Afghan woman leader makes it to Nobel frontrunner list

Fawzia Koofi is a negotiator in Doha talks with the Taliban

Afghanistan’s first women Deputy Speaker in Parliament and member of the team of negotiators engaging the Taliban in talks in Doha, Fawzia Koofi has been named one of the “favourites” among nominees for this year’s Nobel Peace Prize, due to be announced on October 9. Ms. Koofi, who has survived at least two assassination attempts, including one just two months ago before talks began, said the nomination itself was a “recognition” for the peace process, and would “empower” the role of Afghan women at Doha in particular.

“I think this is a recognition of all of the efforts that Afghan women have undergone in order to be included in the [reconciliation] process, to be heard,” Ms. Koofi said, speaking to The Hindu from Doha, where she will participate in the next round of talks beginning Monday. And I think that the [Nobel nomination] gives me personally, much more power, along with my other three sisters (other women negotiators in the team) who are in this process of negotiation because we do have to try harder,” she added.

Women’s rights votary

Ms. Koofi, one of Afghanistan’s most prominent politicians, was first elected to Parliament in 2005 when she was also elected the Deputy Speaker of Parliament. Her bid to stand for President was thwarted after new age rules disqualified her, but she has been a strong votary for women’s rights, piloting a Bill on the eradication of violence against women, and has campaigned for the inclusion of women in the reconciliation process. Ms. Koofi, whose father and brother were killed during the Taliban regime (1996-2001), also lost her husband who was repeatedly jailed by the Taliban, and died of an illness contracted there. She has been targeted by militants a number of times, including in 2010, when she was shot at, and again on August 16 this year, just weeks before the Doha talks began, when gunmen shot at her and her daughter, and a bullet injured her right arm. She attended the talks with her hand in a sling, nevertheless.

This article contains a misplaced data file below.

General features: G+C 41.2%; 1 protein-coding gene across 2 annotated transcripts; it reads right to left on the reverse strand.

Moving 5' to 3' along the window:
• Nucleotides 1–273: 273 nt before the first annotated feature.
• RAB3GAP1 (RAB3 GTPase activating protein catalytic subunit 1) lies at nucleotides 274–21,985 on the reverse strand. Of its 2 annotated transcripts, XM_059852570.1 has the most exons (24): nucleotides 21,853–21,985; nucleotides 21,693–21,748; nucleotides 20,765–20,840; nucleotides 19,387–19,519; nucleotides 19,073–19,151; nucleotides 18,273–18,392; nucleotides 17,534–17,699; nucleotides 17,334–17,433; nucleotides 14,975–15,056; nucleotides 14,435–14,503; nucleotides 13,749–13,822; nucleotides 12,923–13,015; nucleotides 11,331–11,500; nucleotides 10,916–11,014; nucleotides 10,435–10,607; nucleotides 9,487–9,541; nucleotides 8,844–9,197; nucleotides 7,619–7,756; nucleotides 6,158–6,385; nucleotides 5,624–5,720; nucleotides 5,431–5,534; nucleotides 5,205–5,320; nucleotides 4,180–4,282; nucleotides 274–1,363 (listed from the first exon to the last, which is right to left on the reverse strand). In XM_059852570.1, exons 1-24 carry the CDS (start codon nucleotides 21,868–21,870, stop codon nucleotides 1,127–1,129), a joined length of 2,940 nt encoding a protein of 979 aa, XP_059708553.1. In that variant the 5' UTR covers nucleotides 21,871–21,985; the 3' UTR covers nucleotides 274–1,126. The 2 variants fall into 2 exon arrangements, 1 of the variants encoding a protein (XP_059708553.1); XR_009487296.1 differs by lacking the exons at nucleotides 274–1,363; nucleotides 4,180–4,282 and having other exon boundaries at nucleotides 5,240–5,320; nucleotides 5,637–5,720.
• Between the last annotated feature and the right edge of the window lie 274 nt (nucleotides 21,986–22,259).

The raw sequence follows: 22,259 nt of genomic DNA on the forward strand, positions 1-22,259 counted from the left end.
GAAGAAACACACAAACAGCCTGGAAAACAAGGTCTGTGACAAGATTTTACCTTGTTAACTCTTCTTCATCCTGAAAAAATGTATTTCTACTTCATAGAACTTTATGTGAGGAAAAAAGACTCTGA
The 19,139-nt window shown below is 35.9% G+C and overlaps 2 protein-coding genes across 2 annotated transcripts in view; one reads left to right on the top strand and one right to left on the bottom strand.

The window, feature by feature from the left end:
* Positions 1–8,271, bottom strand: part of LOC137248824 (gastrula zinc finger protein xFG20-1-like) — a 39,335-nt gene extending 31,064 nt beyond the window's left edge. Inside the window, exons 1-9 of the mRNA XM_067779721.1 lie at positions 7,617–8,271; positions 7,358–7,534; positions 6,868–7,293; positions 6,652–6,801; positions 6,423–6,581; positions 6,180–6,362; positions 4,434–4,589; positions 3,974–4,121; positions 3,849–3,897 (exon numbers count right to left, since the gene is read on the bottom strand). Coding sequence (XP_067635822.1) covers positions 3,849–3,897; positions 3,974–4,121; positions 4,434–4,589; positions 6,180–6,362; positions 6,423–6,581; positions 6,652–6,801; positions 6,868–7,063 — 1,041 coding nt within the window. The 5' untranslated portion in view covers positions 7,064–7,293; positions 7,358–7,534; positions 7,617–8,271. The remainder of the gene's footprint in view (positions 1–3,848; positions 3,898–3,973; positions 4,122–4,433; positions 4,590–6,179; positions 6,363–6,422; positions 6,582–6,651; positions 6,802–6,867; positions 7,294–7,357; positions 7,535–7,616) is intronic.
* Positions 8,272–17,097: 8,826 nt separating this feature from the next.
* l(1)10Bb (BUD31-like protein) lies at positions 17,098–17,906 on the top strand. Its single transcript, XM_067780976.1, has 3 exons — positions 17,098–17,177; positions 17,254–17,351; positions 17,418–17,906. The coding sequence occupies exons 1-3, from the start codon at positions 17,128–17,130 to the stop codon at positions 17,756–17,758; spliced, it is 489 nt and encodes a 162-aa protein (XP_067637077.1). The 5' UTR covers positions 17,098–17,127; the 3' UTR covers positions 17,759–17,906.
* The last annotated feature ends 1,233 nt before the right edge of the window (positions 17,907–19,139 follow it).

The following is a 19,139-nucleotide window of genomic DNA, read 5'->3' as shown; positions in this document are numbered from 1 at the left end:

“I do not want to be considered as just a woman, I want to be considered as representative of my country and as a politician, who have equal rights to sit across the table and discuss the future of her country. and therefore, if [the Taliban] want to really reconcile and if they want to pursue their political agendas, not through bullets, but through ballots, then they have to respect diversity and accept that we are part of the new Afghanistan.”

The announcement of the winner will be made in Oslo by the Norwegian Nobel Committee on Friday. According to the committee’s rules, the names of nominees are not disclosed for 50 years, and the frontrunner list is not “official”. However, last week, the Norwegian Peace Council, an umbrella NGO of 20 Norwegian Peace organisations in Oslo released its list of five frontrunners for the Nobel Peace Prize, choosing Ms. Koofi as the top favourite, out of a total number of 318 candidates. The list of favourites included media freedom groups Reporters Without Borders & Committee to Protect Journalists, New Zealand PM Jacinda Arden.

“The fact that we have come up to hear in the peace process, and had our voice heard is very important, and whether we win or not, this recognition itself is a big success for women and for all of Afghanistan,” she said.

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